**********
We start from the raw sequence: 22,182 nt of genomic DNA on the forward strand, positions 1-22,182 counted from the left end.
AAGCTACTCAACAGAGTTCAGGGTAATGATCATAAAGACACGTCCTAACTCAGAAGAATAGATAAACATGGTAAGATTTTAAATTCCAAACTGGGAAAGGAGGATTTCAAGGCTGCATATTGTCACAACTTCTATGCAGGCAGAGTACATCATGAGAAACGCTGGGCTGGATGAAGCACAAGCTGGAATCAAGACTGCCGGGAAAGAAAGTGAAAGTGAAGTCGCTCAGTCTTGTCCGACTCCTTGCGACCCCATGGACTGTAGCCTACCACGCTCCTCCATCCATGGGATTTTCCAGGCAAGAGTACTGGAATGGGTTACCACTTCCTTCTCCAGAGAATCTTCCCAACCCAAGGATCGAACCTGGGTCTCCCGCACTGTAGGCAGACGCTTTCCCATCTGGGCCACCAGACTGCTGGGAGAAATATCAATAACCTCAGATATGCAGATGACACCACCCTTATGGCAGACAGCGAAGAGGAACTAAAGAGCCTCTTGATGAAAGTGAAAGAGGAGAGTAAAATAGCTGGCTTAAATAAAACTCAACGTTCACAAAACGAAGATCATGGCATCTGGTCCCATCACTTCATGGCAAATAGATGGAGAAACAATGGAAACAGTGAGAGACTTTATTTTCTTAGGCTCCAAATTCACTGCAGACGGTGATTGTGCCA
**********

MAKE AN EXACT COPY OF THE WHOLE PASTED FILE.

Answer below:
We start from the raw sequence: 22,182 nt of genomic DNA on the forward strand, positions 1-22,182 counted from the left end.
AAGCTACTCAACAGAGTTCAGGGTAATGATCATAAAGACACGTCCTAACTCAGAAGAATAGATAAACATGGTAAGATTTTAAATTCCAAACTGGGAAAGGAGGATTTCAAGGCTGCATATTGTCACAACTTCTATGCAGGCAGAGTACATCATGAGAAACGCTGGGCTGGATGAAGCACAAGCTGGAATCAAGACTGCCGGGAAAGAAAGTGAAAGTGAAGTCGCTCAGTCTTGTCCGACTCCTTGCGACCCCATGGACTGTAGCCTACCACGCTCCTCCATCCATGGGATTTTCCAGGCAAGAGTACTGGAATGGGTTACCACTTCCTTCTCCAGAGAATCTTCCCAACCCAAGGATCGAACCTGGGTCTCCCGCACTGTAGGCAGACGCTTTCCCATCTGGGCCACCAGACTGCTGGGAGAAATATCAATAACCTCAGATATGCAGATGACACCACCCTTATGGCAGACAGCGAAGAGGAACTAAAGAGCCTCTTGATGAAAGTGAAAGAGGAGAGTAAAATAGCTGGCTTAAATAAAACTCAACGTTCACAAAACGAAGATCATGGCATCTGGTCCCATCACTTCATGGCAAATAGATGGAGAAACAATGGAAACAGTGAGAGACTTTATTTTCTTAGGCTCCAAATTCACTGCAGACGGTGATTGTGCCA